A CT scan is used to examine the gall bladder and bile ducts. Biliscopin, a special contrast medium (sometimes called “x-ray dye”), is a colourless liquid which drains into your bile through your liver. This allows our radiologist to see your gallbladder and bile ducts more clearly on the CT scan. The Biliscopin will be passed out in the urine and bile over a few hours.
You are required to undertake a blood test 1-2 weeks prior to your appointment so our nursing team can assess your Bilirubin. If the result is >30 please contact North Shore Radiology and Nuclear Medicine as we will need to discuss the result with the radiologist before proceeding.
You need to fast for 8 hours before this examination. Continue to take all your normal medications with sips of water.
If any of the following apply to you please notify the hospital staff looking after you or contact the CT Department in Medical Imaging (contact numbers above):
If you are breast feeding: For infants 0-8 weeks of age, it is recommended that alternative methods of feeding are used.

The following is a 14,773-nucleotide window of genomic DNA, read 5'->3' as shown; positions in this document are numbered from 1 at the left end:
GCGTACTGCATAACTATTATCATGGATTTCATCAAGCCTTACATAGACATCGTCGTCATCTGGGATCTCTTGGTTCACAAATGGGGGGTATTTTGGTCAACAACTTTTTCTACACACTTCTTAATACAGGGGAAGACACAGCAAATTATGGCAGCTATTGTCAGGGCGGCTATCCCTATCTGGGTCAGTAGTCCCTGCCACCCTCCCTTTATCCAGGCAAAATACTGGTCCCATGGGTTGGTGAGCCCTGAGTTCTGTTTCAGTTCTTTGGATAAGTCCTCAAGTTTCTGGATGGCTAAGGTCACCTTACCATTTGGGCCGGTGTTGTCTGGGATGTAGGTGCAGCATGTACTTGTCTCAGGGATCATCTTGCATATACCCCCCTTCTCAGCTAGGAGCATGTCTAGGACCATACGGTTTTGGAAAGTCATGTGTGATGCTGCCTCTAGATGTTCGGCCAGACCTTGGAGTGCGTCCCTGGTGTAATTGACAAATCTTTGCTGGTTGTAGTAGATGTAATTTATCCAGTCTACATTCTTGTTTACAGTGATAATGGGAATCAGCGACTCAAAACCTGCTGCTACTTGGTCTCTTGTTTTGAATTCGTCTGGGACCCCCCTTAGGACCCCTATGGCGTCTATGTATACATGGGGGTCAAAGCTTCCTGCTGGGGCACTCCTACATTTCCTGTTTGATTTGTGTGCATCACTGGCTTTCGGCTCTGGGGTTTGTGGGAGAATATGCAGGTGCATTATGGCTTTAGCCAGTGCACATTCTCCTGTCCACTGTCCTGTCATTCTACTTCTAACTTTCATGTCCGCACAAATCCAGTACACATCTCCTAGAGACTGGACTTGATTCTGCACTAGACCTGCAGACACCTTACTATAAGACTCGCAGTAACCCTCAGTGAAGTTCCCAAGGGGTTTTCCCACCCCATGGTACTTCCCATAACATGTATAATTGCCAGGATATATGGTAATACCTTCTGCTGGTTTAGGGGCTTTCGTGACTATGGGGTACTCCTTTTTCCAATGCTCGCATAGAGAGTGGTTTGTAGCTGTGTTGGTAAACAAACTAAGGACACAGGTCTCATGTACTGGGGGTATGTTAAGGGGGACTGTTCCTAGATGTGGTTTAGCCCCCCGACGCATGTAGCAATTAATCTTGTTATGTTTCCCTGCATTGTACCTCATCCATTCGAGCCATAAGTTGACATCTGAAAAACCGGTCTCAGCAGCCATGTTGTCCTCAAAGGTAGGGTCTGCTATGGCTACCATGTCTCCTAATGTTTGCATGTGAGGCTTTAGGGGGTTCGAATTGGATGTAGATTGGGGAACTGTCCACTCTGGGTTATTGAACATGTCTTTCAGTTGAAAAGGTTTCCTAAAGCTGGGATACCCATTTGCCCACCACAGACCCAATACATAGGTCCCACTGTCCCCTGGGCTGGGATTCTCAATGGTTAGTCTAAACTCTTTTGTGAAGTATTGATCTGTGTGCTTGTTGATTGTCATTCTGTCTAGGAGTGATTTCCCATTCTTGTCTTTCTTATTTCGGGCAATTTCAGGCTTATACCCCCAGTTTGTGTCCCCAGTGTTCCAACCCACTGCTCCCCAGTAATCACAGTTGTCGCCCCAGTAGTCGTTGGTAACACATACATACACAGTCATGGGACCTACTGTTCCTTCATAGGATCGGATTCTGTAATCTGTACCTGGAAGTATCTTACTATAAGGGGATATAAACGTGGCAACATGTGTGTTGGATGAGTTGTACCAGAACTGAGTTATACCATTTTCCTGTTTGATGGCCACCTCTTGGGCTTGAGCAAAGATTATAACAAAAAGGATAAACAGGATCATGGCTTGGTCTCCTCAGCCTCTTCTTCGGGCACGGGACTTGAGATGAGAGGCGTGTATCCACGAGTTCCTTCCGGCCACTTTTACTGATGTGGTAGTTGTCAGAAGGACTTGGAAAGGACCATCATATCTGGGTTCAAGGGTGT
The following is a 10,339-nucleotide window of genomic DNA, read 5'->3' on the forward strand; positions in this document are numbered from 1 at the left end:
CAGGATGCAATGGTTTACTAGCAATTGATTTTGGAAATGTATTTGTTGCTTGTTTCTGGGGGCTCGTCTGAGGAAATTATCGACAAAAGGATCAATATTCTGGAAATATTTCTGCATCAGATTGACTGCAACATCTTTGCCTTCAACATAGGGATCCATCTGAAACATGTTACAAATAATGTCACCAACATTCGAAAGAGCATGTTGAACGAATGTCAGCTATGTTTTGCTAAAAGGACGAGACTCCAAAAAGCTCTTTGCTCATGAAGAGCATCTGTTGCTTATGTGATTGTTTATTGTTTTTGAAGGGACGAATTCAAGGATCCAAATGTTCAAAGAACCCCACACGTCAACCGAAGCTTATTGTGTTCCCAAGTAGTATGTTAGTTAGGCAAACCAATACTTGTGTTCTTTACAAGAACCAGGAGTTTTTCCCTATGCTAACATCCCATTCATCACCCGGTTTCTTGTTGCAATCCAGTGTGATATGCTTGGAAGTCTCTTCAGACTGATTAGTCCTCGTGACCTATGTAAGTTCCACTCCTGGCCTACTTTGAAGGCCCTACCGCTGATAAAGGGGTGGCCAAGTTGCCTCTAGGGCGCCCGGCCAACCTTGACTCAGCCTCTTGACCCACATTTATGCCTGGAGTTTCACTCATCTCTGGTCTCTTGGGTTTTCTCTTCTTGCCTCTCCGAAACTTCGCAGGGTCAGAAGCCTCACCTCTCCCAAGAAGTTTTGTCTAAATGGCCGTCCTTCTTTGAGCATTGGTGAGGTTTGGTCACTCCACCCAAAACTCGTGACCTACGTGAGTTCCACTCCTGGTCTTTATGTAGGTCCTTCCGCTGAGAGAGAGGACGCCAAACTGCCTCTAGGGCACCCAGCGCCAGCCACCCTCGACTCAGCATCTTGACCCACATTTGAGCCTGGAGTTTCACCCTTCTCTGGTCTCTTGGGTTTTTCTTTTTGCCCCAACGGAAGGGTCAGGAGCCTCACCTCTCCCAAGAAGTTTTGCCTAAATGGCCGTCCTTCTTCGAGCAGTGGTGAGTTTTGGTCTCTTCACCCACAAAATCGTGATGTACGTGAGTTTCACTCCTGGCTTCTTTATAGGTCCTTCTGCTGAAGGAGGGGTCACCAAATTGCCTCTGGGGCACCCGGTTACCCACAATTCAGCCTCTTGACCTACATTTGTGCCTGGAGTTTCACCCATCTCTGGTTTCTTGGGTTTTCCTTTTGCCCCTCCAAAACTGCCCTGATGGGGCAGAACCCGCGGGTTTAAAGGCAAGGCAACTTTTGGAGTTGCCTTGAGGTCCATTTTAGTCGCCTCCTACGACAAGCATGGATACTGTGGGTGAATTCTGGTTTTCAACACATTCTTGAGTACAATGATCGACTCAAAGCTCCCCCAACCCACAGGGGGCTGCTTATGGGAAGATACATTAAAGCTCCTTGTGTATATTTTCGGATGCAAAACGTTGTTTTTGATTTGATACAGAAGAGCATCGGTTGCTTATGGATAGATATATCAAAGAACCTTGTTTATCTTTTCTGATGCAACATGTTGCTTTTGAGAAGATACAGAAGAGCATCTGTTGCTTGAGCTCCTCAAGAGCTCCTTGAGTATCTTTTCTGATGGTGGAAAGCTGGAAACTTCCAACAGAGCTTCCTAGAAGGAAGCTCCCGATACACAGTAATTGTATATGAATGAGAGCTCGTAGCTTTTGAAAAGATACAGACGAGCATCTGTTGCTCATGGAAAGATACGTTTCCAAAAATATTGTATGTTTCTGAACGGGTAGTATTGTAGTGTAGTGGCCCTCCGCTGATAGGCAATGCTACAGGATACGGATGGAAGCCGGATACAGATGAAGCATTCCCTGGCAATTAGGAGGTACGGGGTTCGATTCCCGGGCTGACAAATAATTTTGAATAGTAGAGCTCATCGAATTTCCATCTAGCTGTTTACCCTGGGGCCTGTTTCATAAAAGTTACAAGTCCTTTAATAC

Breastfeeding may resume after this
You should allow around 2 hours for your examination, you will be required to stay in our department during this time.
Prior to the scan, you will need to change into a patient gown. A small needle will be placed in a vein in your arm and Biliscopin (an X-ray contrast) will be infused over 30-45minutes. This will be monitored by the nursing staff in Radiology. Please alert radiology staff immediately if you have discomfort during the injection.
There will be a delay of 1-1½hours while the Biliscopin goes through to highlight the biliary system. During the scan you can hear the mechanisms inside of the machine whirring. It is very important that you keep still. You may be asked to hold your breath briefly. Please listen to any instructions given (you can speak to the radiographer at all times). Radiology staff members shall be available to care for you at all times, and to answer any queries that you may have.
A CT cholangiogram is a very safe way of examining the gall bladder and bile ducts. The only recorded side effects to this procedure are in relation to iodine contrast allergies. RANZCR Iodinated Contrast Guidelines | RANZCR Inside Radiology: Iodine containing contrast medium 2020
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